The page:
Citing exploding urban populations, worsening traffic jams, young people forgoing cars and stressed public transit systems, Larry Hanley, international president of the Amalgamated Transit Union, called on the House Transportation Committee to set forth a major urban transportation agenda at the first hearing on the reauthorization of the transportation funding bill.
Speaking on behalf of transit workers and riders, Hanley – one of only four witnesses – told the committee that increased, and more flexible transit funding, enhanced transit health and safety efforts, expanded paratransit service, concerns with outsourcing transit systems, and workforce development are key elements to a comprehensive transportation bill.
ATU will soon publish “Doors Opening: Transit Workers and Riders United for America’s Mobility” which will lay out a full set of proposals for reauthorization of Moving Ahead for Progress in the 21st Century (MAP-21).
Urban population to increase by one third
Currently 81 percent of Americans live in urban centers and experts predict city populations will increase by a third in the coming decades. Thirty years from now the population of the Phoenix metropolitan area is projected to swell to eight million – the same as New York City today. In Austin, TX, one of the fastest-growing cities, travel times from downtown Austin to Round Rock, which is only 20 miles away, ranges from 45 to 60 minutes during the average afternoon rush hour.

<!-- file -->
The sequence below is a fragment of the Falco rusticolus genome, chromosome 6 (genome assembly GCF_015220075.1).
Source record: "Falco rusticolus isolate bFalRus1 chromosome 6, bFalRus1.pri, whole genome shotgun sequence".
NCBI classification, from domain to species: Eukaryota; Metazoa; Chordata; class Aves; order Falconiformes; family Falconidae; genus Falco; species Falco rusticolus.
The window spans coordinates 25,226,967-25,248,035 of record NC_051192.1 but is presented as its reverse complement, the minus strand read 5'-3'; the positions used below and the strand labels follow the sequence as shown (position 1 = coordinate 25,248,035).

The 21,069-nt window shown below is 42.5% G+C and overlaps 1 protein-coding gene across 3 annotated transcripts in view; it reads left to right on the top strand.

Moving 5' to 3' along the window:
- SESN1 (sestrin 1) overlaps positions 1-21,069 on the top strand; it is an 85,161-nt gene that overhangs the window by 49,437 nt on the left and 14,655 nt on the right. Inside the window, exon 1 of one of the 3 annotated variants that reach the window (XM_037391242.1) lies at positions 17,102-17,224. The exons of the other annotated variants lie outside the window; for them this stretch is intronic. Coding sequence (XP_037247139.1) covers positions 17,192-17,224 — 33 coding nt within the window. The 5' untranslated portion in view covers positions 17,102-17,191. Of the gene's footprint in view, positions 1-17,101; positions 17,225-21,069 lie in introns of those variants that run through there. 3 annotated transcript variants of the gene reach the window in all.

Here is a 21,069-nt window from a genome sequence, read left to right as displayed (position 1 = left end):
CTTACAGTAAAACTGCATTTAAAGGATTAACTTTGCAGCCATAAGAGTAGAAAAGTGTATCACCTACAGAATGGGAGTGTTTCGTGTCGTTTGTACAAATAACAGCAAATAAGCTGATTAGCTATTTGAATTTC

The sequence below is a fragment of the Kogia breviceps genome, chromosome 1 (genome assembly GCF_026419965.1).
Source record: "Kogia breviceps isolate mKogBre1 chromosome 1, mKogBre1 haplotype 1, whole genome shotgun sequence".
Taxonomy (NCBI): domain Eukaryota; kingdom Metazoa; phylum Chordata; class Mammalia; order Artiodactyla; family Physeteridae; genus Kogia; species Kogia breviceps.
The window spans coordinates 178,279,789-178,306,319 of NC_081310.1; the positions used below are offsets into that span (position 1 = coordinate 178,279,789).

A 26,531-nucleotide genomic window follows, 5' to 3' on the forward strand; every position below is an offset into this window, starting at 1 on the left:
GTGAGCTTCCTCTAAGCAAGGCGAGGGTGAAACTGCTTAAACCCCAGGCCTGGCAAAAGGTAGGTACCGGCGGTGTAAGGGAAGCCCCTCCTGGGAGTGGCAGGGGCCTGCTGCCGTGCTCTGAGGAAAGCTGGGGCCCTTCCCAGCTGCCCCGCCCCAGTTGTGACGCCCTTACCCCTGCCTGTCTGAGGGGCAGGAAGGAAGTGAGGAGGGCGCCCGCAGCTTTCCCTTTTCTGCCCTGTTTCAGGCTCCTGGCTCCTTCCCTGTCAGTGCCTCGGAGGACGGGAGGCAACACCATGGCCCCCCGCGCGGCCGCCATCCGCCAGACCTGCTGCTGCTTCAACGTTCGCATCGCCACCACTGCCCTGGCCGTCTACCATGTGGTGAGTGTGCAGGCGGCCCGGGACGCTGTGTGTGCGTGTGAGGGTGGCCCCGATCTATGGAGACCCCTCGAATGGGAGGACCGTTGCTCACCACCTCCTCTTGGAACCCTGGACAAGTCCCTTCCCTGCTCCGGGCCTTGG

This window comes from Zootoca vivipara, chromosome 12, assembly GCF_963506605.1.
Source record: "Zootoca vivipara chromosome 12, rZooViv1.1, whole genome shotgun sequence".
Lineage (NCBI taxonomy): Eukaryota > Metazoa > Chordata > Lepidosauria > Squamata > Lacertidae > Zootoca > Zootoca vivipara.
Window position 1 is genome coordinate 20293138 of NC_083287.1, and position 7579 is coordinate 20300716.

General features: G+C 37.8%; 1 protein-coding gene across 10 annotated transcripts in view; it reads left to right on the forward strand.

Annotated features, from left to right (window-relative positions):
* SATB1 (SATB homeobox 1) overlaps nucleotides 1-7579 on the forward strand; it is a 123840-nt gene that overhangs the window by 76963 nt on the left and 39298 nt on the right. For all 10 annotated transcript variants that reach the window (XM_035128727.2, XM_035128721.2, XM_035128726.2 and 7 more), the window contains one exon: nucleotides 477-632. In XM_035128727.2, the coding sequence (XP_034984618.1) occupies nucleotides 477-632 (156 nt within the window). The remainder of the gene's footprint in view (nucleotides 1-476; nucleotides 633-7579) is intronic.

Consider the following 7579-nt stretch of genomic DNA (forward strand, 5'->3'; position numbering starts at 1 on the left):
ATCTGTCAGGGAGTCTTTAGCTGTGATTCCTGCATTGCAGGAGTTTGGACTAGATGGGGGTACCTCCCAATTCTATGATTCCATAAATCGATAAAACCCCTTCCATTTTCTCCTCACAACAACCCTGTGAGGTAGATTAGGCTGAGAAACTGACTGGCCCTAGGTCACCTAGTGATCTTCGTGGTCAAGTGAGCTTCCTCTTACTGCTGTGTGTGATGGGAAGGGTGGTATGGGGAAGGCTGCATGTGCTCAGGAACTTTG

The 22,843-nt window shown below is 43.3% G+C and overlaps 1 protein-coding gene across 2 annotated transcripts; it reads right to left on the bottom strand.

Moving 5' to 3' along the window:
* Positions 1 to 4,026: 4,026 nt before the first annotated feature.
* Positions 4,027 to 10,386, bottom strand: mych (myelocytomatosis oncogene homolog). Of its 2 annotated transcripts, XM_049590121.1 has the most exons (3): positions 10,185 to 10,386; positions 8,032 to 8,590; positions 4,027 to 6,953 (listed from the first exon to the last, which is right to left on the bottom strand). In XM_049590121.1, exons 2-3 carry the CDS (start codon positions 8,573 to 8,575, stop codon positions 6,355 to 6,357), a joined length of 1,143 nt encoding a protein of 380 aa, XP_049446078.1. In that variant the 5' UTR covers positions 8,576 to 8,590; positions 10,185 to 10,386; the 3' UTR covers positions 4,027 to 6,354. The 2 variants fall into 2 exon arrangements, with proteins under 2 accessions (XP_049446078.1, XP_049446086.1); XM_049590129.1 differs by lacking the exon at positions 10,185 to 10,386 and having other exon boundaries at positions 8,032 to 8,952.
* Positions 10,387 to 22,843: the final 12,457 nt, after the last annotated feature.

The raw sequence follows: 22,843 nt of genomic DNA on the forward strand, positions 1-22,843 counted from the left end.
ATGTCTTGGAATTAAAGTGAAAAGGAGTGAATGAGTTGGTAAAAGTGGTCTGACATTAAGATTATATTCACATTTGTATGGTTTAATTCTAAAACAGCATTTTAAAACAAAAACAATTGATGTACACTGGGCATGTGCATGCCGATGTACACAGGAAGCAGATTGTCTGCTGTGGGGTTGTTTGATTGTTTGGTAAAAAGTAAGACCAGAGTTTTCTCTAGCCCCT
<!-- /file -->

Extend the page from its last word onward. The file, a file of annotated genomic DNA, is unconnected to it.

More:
“If you think the petty political trick that caused a traffic jam in New Jersey was bad, wait until you see the traffic jams across America as urban populations burst at the seams,” warns Hanley, calling on Congress to double mass transit funding over the next six years. “Generals fight the last war, legislators appropriate for the last demographic trend and we need to start investing now for the smart public transit that will enable our communities to run.”
Is it fair?
According to the Brookings Institute the typical metropolitan resident can reach only 30 percent of the jobs in their area within 90 minutes. Others who are among the seven percent jobless in our country may be unemployed because they do not own a car.
Beyond dollars and cents
“Is it fair that those who depend on or choose public transit can’t get a job because they don’t have a car or bus route to get there?” Hanley asked the committee.
“Our nation has mixed up priorities, we aren’t paying attention to the things that really matter. As Bobby Kennedy said in 1968, it’s about our priorities and values not our GNP, ‘Too much and too long, we seem to have surrendered community excellence and community values in the mere accumulation of material things… The gross national product does not allow for the health of our children, the quality of their education, or the joy of their play. It does not include the beauty of our poetry or the strength of our marriages; the intelligence of our public debate or the integrity of our public officials’.”
“We need to think beyond dollar and cents, and pass legislation that promotes what’s most important to us all,” Hanley continued. “Transit is more than for transportation. It’s access to a job, a way to the doctor and better health, access to an education. It creates an opportunity for a better future for all.”